Chang and his team see this as a serious problem for long-term manned missions, especially when considering a trip to Mars that could take eight to nine months just to reach the Red Planet. This journey, and the astronauts’ potential time spent in Martian gravity, 38% of Earth’s surface gravity, creates the potential for muscle atrophy and deconditioning.

The team’s future research will also look at reported neck problems, where there may be even more cases of muscle atrophy and a slower recovery period. They also hope to partner with another university on in-flight spine ultrasounds, to see what happens to astronauts while on the space station.

Since no one likes back pain and muscle wasting, Chang suggested countermeasures that should be added to the two to three hours of training astronauts get each day on the space station. While their exercise machines focus on a range of issues, including cardiovascular and skeletal health, the team believes space travelers should also include a core strengthening program that focuses on the spine .

In addition to the “fetal tuck” position that astronauts in microgravity use to stretch their lower backs or relieve back pain, Chang suggested yoga. But he knows that’s easier said than done.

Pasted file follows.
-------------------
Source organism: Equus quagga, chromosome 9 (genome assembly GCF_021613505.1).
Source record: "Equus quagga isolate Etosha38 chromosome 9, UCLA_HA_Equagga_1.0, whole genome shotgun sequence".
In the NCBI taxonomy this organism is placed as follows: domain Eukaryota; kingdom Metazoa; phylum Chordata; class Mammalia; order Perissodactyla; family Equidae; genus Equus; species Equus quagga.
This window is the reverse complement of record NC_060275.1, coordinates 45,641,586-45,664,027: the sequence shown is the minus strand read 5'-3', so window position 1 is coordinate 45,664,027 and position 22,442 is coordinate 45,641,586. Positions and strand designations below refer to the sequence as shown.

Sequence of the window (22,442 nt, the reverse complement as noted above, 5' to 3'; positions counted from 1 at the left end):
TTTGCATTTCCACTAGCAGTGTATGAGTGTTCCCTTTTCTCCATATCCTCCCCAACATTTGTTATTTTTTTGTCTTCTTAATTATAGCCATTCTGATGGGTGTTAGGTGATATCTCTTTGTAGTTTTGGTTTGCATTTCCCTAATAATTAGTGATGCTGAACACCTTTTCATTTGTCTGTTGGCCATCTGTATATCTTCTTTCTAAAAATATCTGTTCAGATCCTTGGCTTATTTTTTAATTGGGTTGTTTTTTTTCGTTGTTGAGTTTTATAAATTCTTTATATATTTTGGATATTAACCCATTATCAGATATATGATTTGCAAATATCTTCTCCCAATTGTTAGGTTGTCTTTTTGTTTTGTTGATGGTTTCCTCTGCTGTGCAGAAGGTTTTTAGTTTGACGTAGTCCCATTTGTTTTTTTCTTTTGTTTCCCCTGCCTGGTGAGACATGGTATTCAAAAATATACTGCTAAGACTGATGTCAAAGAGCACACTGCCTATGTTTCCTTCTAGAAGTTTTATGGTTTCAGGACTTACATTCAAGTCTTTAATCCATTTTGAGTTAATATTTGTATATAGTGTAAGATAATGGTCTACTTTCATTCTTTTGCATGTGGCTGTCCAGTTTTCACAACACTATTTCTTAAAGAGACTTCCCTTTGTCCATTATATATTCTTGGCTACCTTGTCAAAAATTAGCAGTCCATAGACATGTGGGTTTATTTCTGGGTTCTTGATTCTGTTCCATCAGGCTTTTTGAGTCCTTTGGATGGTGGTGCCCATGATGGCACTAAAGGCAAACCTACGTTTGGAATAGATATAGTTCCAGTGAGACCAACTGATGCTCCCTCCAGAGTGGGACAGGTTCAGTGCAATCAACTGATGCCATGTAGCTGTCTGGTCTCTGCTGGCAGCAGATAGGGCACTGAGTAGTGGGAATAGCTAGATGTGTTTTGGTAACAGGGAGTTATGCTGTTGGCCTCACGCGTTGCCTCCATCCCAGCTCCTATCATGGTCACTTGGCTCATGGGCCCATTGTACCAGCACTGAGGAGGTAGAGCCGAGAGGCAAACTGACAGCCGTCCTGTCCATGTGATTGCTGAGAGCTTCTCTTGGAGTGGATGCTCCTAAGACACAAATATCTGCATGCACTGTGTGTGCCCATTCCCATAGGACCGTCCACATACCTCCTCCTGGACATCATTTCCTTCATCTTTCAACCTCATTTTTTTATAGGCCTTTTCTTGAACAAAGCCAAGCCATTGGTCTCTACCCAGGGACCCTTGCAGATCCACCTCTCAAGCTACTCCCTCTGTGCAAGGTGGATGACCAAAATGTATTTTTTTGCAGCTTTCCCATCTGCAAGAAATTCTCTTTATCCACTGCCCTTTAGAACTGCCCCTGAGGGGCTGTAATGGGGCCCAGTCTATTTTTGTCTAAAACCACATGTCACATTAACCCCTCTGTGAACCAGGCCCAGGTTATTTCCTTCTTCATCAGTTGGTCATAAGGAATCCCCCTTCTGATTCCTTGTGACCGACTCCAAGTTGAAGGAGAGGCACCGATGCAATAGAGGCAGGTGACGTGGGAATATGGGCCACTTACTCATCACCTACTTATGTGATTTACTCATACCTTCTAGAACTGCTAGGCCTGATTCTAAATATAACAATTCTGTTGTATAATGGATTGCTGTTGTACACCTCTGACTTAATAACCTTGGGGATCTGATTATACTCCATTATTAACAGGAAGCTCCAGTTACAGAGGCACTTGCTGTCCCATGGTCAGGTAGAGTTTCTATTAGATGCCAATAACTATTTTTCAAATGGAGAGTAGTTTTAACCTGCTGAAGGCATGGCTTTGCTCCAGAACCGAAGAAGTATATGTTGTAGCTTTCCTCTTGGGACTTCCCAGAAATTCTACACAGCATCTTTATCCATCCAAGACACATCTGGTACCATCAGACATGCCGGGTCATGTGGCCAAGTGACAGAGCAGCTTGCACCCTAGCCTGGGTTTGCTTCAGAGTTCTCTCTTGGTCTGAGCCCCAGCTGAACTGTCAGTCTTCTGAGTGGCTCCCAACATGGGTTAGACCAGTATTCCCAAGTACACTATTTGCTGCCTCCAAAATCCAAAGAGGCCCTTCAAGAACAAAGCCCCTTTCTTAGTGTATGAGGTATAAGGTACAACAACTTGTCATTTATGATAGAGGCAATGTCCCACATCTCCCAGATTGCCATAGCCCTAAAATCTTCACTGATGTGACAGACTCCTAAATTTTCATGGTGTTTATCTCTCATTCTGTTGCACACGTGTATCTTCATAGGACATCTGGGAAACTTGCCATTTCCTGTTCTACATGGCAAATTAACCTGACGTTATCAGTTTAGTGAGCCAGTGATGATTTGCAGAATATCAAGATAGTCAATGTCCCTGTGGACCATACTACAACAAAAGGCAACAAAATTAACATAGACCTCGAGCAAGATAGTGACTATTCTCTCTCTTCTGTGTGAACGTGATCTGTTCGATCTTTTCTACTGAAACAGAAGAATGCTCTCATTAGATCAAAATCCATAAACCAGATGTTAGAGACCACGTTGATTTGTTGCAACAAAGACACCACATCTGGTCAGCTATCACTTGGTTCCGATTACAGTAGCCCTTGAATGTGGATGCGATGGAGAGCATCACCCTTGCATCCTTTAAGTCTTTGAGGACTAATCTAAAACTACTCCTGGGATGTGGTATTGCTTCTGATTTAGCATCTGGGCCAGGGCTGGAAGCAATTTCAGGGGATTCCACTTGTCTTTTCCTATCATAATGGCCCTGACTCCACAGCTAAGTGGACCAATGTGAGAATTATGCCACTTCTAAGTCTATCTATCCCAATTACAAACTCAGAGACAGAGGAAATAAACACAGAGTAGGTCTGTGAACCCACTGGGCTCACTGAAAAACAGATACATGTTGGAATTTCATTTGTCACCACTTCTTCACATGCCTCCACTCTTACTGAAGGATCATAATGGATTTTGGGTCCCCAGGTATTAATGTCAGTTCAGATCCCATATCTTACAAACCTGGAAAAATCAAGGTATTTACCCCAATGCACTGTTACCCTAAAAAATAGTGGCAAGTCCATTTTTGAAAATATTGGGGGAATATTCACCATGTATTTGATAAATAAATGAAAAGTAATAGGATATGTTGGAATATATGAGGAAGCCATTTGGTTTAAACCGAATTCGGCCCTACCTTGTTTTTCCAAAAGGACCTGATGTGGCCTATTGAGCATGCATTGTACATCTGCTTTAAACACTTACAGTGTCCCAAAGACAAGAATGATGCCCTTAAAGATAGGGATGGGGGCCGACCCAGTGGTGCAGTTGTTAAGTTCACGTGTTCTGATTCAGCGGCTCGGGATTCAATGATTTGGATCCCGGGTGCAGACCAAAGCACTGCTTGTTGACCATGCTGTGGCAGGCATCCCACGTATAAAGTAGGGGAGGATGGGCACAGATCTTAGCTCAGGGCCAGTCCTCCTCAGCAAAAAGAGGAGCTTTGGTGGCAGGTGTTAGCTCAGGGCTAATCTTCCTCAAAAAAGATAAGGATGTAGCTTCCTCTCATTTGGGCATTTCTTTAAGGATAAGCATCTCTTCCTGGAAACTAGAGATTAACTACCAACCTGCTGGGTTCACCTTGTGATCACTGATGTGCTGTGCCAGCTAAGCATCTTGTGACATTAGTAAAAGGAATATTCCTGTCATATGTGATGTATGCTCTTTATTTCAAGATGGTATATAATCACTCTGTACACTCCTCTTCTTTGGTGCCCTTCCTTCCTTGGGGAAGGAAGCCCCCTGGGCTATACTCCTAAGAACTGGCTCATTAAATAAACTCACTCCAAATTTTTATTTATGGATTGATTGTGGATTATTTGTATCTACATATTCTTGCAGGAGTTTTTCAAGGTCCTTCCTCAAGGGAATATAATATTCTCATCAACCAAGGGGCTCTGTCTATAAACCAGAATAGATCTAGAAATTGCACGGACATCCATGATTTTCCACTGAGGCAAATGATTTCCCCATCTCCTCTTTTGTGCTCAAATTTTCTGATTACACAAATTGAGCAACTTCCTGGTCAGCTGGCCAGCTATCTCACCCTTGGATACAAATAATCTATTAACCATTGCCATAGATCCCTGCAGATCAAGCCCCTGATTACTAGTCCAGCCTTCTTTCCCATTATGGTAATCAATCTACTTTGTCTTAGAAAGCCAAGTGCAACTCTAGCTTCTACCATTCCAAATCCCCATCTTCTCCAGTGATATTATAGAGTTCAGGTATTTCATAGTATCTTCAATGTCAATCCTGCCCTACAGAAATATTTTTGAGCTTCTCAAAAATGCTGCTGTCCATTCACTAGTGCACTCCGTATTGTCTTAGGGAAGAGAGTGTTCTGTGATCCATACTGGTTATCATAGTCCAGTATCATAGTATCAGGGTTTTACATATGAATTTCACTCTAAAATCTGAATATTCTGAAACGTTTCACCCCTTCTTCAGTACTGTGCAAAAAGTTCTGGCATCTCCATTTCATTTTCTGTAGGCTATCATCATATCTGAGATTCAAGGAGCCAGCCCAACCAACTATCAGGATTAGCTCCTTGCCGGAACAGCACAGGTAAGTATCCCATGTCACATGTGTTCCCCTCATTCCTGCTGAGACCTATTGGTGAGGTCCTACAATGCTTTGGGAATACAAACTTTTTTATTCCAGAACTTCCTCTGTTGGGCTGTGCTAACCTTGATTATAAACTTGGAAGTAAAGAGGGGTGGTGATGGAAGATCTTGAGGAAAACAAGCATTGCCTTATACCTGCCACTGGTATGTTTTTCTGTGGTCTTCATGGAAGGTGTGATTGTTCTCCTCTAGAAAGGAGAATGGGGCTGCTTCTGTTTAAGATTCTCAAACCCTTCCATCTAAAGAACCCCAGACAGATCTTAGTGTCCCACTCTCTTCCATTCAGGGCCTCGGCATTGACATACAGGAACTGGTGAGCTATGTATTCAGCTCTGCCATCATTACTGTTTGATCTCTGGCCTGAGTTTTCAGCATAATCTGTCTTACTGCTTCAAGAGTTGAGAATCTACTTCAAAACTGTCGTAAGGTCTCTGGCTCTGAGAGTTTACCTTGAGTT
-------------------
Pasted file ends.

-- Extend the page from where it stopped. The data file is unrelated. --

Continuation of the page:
“So much of yoga relies on the effects of gravity, such as downward dog, where a stretch through the hamstrings, calf muscles, back of the neck and shoulders is possible because of gravity. When you remove this, you may not get the same benefit.”

Any machine on the space station must also be designed for weight, size, and even the reverberations it might produce on the station.

Scott Parazynski, who walked in space seven times, helped build the space station in 2007.

Chang and the other researchers brainstormed with a virtual reality team about different exercise programs that would allow astronauts to invite friends, family or even Twitter followers to join them in a virtual workout, making the daily repetition of your workouts more fun and competitive.

One of Chang’s colleagues has felt this pain personally. Dr. Scott Parazynski is the only astronaut to have climbed the summit of Everest. He suffered a herniated disc after returning from the ISS to Earth. Less than a year later, when he tried to climb Everest for the first time, he had to be airlifted. After a rehabilitation process, he finally reached the top. Now, he’s talking to current astronauts about ways they can contribute to studies of their health in microgravity.

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  • Keeping astronauts healthy and fit is the least they can do, Chang said.

    “When a crew comes back, they say that on one side of the space station, they see this beautiful blue planet,” he said. “All they love is on this fragile little planet. And they look out the other window and see infinity stretching into the darkness, and they come back with a different sense of themselves and their place in the universe

    “All of them are committed to advancing space knowledge and making incremental steps in whatever way they can for the next crew.”